GENEVA (AP) — The chief of the United Nations announced a project Wednesday to put every person on Earth in range of early weather-warning systems within five years as natural disasters have grown more powerful and frequent due to climate change.
U.N. Secretary-General Antonio Guterres said the project with the Geneva-based World Meteorological Organization aims to make the alert systems already used by many rich countries available to the developing world.
“Today, one-third of the world’s people, mainly in least-developed countries and small island developing states, are still not covered by early warning systems,” Guterres said. “In Africa, it is even worse: 60% of people lack coverage.”
“This is unacceptable, particularly with climate impacts sure to get even worse,” he said. “We must boost the power of prediction for everyone and build their capacity to act.”
Early warning systems allow for the monitoring of real-time atmospheric conditions at sea and on land as a way of predicting upcoming weather events — whether in cities, rural areas, mountain or coastal regions, and arid or polar locations.
Expanding their use has taken on urgency because more lead time allows people to prepare for potentially deadly disasters such as heat waves, forest fires, flooding and tropical storms that can result from climate change.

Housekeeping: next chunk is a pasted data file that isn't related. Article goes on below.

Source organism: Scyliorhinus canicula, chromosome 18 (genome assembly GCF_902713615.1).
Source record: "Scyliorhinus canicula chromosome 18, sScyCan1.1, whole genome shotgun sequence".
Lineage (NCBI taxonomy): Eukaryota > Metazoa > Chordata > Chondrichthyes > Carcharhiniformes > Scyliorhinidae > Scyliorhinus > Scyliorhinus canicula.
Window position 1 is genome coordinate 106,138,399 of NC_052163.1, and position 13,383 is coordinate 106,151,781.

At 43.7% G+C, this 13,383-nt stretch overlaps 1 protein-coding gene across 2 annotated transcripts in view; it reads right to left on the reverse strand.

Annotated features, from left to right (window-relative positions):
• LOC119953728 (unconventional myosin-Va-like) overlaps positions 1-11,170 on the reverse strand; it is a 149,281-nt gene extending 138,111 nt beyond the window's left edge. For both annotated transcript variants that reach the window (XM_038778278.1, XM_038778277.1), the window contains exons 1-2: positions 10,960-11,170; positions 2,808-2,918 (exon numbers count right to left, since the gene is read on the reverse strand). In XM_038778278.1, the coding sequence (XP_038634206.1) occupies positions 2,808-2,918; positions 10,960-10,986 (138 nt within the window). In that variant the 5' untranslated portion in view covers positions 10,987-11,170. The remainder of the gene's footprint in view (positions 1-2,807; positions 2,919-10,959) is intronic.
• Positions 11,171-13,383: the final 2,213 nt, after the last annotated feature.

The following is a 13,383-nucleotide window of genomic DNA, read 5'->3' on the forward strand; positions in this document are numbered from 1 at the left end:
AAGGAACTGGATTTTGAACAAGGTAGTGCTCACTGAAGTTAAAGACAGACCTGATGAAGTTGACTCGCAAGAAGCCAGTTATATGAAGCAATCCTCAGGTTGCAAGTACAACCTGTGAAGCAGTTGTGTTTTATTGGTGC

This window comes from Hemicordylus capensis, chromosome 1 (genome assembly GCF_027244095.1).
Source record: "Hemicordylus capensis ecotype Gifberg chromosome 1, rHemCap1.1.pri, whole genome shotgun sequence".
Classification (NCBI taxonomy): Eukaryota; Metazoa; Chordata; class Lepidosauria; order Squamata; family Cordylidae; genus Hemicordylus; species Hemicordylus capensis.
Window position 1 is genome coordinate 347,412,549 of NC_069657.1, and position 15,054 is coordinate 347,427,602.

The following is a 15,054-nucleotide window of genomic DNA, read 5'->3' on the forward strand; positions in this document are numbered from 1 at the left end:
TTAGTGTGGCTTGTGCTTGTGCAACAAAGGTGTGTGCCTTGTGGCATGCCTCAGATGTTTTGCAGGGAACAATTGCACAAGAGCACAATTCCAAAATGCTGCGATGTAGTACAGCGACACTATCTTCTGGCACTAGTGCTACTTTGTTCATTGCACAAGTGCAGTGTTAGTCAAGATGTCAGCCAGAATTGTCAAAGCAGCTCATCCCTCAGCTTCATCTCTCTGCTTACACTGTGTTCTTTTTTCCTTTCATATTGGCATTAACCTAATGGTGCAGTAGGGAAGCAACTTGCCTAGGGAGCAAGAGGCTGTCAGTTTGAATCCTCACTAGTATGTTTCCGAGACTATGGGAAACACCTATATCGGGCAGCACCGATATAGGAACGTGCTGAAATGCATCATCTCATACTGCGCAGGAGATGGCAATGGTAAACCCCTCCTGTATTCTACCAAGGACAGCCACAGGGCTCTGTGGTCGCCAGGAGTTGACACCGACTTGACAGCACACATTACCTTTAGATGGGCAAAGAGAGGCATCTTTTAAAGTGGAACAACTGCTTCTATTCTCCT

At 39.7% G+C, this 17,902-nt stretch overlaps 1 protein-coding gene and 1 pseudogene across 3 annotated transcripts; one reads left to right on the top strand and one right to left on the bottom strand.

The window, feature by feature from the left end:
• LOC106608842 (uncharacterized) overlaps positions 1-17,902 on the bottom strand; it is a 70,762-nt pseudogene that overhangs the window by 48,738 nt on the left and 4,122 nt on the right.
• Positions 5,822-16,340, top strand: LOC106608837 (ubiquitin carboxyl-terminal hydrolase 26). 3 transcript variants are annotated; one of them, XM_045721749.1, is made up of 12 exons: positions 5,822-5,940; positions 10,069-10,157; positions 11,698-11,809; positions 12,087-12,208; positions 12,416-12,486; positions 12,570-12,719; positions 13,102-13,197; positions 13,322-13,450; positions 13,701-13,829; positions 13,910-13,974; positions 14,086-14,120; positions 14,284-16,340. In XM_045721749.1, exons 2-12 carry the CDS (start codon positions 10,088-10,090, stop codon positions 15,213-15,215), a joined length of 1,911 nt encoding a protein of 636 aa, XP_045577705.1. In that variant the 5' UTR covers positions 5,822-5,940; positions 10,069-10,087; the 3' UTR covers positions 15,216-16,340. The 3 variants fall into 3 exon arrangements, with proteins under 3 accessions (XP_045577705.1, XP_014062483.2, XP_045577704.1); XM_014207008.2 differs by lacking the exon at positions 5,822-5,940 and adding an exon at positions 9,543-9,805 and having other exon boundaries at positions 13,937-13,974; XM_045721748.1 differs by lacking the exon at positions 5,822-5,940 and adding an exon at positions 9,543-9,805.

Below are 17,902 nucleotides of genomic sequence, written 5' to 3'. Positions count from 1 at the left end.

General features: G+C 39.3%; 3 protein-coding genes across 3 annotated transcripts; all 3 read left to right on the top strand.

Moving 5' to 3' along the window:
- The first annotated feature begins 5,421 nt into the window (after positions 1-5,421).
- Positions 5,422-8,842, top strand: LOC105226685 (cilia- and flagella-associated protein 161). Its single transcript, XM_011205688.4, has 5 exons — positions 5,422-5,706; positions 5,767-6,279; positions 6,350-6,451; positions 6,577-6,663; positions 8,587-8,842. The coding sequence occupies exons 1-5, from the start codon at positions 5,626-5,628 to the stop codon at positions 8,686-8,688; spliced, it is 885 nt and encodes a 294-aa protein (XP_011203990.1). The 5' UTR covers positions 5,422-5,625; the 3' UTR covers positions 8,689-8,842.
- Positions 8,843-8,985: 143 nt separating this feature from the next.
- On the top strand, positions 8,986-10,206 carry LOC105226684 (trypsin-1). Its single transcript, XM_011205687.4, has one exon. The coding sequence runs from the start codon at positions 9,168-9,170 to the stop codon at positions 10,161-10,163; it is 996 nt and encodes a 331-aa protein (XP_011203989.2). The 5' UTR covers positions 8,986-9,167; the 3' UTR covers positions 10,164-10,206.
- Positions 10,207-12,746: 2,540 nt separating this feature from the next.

A World Meteorological Organization report on disaster statistics released last year showed that over the last half-century or so, a climate or water-related disaster has occurred daily on average, resulting in an average of 115 deaths and $202 million in losses a day.
The U.N., its partners and many governments are striving to reach an increasingly evasive target of limiting the global temperature rise to 1.5 degrees Celsius (2.7 degrees Fahrenheit).
Guterres has instructed WMO, the U.N. weather agency, to push forward an “action plan” on the early warning system by the next U.N. climate conference, which is scheduled to take place in Egypt in November.
WMO plans to build on some of its existing programs like a multi-hazard alert system for hazards such as tropical cyclones, flooding and coastal inundation, as well as an early warning system that helps inform people most at risk of some kinds of disasters, the U.N. said.
Mohamed Adow, director of Power Shift Africa, a Nairobi-based think tank, said it was “great” that people in Africa would be getting protection from an early warning system but that the work shouldn’t stop there.
“The early warning systems are vital in saving lives, but we must not stop at just preventing deaths,” Adow said. “If people survive a climate disaster but then are left to fend for themselves with their homes and livelihoods destroyed, it’s a meager blessing.”
“The global community needs to ensure the victims of climate catastrophes are helped to thrive, not just survive,” he added.
Follow AP’s coverage of climate issues at https://apnews.com/hub/climate